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Names of Tanks - personal

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delta

Good news and bad.

The annex listing the names of soldiers who served with 6th Bn includes 95564 LCpl H Smith.

However, I cannot find any mention of him amongst the lists of those who became POWs.

Stephen

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Ians1900

Stephen,

That's nice to hear that he appears in the annex, and this is certainly my Great Uncle, but strange that you cannot find mention of him being a POW.

I know that it is true that he was a POW. My family on my fathers side all knew about it and my Grandfather ( Harold's brother) first told me about it.

I see that unit diaries will soon be available online from the National Archives. I shall have to have a good read of that.

Did you read the newspaper article I posted a link to in an earlier post above? I was thrilled to find that.

I take it there was no mention of " Freebooter"?

Well thank you very much for doing research on my behalf and thank you to all who have assisted me via this Forum.

Kind regards

Ian

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delta

Hello Ian

The war history, which was constructed in the winter of 1918, is not always accurate nor complete, None of the whippets are named in the narrative and, although the authors had access to both official records (i.e. the unit war diaries) as well as the memories of those still serving, it is not perfect regarding names. The copy I was using (a first edition) was originally owned by one the tank commanders who has made amendments to the text, including the name of one man killed in action,

As has been said earlier, your family history adds to what is known, I am sure that Freebooter was the name of a tank in 1918 and that Harold became a POW. Thanks for telling his story on the forum.

If any more information comes to light, please share it with us.

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Gareth Davies

I will try and pop into the Tank Museum archive later this week to see if they can find Freebooter.

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Ians1900

Thank you, yes I will and thank you Gareth for your kind offer.

Ian

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Stebie9173

95564 H Smith appears on the Index of men "Missing" and then "Previously Reported Missing, Now Reported Prisoners Of War In German Hands" on the Official Casualty List - both in 1918. The lists are on the Genealogist website, but are on the top level subscription which I can't access. The lists only go up casualties up to around March 1918 (casualties up to February 1918), so we can rule out anything after April 1918, and I think the German offensive period is out as well. Cambrai is the next one to check of course. If the date of the list is January 1918, then it is probably Cambrai judging from my own research. The top level of access to the website is expensive, so it may be worth looking at the lists at the British Library Newspaper section at Colindale in North London if you are that way. The terms of subscription to the website are also very stringent as regards look-ups.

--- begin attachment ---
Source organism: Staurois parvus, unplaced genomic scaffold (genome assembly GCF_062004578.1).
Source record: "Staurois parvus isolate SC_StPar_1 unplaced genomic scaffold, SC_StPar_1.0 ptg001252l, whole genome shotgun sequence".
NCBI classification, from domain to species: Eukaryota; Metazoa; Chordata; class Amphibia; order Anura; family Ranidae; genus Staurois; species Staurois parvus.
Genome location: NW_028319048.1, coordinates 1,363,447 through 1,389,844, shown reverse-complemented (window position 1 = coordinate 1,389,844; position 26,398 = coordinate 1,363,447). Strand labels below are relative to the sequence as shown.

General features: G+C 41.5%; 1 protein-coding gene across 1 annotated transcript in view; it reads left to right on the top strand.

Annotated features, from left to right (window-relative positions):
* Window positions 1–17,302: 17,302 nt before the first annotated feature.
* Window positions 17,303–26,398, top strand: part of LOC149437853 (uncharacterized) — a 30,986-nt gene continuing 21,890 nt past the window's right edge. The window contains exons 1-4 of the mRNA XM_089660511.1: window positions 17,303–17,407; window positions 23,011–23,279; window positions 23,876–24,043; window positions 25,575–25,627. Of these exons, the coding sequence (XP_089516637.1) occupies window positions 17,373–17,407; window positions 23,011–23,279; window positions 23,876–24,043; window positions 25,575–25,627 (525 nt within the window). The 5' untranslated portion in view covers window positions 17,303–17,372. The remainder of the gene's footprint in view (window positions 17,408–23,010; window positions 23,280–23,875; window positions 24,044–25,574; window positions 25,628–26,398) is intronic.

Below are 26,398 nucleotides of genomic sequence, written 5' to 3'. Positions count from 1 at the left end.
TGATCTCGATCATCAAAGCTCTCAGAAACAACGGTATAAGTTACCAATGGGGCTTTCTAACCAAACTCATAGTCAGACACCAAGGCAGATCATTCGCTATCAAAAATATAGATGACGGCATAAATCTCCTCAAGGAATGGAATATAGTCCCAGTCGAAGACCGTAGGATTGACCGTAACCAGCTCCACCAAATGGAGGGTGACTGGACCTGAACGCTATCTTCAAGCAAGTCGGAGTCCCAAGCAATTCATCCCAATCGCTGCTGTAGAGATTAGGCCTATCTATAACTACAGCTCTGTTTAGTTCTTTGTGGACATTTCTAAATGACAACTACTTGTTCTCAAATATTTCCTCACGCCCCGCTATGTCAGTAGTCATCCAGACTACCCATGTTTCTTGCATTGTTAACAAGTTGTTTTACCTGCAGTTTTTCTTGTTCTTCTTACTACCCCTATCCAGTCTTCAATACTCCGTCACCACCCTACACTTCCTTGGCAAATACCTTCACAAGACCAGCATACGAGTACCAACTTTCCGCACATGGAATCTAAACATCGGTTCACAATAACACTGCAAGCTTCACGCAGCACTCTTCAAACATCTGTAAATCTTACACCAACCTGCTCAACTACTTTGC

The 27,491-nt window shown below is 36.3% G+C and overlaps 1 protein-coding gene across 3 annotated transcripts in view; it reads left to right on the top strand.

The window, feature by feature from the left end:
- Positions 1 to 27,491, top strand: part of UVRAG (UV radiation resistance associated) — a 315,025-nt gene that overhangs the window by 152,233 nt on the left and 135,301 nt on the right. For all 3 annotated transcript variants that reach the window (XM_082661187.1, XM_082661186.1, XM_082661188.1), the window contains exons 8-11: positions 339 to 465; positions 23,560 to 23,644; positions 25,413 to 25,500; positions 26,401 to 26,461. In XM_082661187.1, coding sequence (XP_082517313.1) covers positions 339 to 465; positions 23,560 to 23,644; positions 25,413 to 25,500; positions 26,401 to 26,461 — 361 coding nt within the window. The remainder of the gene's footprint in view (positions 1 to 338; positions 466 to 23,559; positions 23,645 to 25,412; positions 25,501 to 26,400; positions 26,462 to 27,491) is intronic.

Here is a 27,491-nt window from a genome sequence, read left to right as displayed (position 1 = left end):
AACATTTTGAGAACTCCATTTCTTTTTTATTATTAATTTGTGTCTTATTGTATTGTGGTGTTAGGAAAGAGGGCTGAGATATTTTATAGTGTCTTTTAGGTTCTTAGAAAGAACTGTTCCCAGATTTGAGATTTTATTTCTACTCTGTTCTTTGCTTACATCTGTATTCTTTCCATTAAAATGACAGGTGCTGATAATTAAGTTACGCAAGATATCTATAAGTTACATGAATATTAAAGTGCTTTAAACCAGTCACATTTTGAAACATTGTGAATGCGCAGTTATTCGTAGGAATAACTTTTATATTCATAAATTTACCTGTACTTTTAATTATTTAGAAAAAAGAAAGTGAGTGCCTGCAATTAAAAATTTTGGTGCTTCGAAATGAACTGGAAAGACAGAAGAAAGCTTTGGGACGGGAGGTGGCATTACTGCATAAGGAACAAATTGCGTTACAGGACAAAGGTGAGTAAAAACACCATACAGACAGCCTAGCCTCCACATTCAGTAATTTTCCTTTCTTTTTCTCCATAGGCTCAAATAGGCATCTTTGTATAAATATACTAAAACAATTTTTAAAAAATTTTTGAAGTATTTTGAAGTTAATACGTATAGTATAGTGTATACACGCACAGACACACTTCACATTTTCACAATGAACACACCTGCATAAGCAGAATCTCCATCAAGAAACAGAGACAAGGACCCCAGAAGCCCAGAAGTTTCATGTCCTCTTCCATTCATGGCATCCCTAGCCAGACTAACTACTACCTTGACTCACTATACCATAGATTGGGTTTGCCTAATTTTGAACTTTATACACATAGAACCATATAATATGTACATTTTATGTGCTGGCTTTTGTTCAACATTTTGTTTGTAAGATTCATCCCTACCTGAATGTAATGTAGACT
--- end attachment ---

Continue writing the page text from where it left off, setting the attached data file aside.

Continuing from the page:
Steve.

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delta

Thank you Master

I shall have another (closer) look at the Cambrai missing list in the 6th Bn war history

Stephen

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delta

Have had another check of the Cambrai list in the 6th Bn war history.

It does list the names of officers who became POWs but ORs are restricted to killed, wounded and missing.

Sadly LCpl Smith is not shown

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Ians1900

Hi,

Thank you again gentlemen. I have purchased the book and found his name in an annex of those who served with the battalion as you stated above in an earlier post. It's a shame that, as you say, his capture is not referred to in the history, or even his tank by name, but maybe something will turn up in the future. I hope to purchase an Ancestry subscription soon and will see what I can find. I also understand that POW's were interviewed upon release, so maybe there's something at Kew?

It is still a bonus to have so much confirmed so far and I thank all who joined in with this thread and answered questions for me, gave advice, conducted research on my behalf and passed on information.

Ian

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Gareth Davies

Ian

Sorry, I wasn't able to make it to the archive last week and I won't be able to next week either but hopefully things will be a little more quiet at work the week after which should allow me to pop out of the office and in to the archive for a couple of hours.

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Ians1900

Gareth,

No problem. Thank you for offering to do this for me, I look forward to hearing about what you might find.

Ian